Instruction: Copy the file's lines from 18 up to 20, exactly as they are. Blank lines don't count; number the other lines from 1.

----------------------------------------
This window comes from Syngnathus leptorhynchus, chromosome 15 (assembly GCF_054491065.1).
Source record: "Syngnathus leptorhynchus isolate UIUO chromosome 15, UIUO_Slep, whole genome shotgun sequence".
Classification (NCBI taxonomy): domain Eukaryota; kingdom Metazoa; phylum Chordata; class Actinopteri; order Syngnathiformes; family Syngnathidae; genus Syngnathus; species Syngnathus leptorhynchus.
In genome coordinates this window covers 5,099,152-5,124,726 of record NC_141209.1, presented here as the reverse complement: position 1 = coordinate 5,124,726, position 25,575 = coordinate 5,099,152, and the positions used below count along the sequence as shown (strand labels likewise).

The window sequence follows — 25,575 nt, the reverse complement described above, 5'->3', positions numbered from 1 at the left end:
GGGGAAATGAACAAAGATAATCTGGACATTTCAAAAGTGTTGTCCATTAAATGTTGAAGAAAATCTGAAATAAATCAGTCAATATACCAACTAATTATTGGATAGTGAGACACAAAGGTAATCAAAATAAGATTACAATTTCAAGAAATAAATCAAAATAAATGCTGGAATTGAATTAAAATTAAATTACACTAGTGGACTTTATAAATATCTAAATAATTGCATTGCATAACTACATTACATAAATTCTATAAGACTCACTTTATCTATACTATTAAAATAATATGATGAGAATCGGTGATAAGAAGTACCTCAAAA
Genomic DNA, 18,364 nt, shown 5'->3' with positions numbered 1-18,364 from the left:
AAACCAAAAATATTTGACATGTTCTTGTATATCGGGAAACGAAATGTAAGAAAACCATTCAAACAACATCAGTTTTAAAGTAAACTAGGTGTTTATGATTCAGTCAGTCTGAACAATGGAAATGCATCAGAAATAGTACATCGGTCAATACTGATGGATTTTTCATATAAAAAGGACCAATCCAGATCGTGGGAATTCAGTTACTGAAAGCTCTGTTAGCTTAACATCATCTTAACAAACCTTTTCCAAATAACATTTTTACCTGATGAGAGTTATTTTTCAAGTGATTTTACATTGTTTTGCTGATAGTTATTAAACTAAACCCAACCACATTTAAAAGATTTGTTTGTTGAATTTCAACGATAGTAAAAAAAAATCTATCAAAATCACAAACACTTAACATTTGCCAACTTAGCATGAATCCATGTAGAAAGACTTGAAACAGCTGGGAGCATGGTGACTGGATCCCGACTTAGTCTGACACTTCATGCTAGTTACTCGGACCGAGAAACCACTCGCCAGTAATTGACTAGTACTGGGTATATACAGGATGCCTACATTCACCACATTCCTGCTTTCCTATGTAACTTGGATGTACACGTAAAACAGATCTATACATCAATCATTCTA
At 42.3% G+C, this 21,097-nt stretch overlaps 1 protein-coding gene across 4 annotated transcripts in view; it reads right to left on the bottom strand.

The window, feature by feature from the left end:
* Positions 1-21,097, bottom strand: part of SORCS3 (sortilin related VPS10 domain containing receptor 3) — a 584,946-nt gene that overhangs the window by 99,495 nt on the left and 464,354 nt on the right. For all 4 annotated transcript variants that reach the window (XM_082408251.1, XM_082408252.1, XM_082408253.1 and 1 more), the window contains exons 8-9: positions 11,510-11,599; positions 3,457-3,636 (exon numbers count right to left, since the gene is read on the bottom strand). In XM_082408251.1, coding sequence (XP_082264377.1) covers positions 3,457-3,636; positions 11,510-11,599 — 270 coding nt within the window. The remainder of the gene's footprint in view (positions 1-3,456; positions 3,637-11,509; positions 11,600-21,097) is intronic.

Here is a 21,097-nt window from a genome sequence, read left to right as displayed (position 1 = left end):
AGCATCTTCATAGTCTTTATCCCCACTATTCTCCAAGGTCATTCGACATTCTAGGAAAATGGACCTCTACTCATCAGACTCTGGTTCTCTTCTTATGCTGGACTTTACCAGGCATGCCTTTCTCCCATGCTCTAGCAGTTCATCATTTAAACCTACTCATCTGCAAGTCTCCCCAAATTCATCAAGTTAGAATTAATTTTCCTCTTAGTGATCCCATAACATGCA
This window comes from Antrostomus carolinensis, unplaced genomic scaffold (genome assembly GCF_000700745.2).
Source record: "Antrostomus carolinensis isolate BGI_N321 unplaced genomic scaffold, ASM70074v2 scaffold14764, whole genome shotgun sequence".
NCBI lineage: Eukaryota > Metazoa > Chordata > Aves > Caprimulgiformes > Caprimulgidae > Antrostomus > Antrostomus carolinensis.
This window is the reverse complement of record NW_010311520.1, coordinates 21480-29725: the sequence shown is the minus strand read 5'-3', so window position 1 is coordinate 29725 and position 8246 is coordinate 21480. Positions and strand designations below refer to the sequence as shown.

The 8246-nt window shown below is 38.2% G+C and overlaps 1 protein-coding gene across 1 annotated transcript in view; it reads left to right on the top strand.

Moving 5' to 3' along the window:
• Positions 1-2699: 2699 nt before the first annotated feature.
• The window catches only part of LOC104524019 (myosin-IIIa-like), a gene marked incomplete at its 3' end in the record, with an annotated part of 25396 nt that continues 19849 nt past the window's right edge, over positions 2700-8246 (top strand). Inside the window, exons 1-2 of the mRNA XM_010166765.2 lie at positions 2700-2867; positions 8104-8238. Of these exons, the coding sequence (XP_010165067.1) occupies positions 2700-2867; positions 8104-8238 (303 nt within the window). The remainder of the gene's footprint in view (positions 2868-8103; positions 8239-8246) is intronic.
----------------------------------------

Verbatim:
The 8246-nt window shown below is 38.2% G+C and overlaps 1 protein-coding gene across 1 annotated transcript in view; it reads left to right on the top strand.

Moving 5' to 3' along the window:
• Positions 1-2699: 2699 nt before the first annotated feature.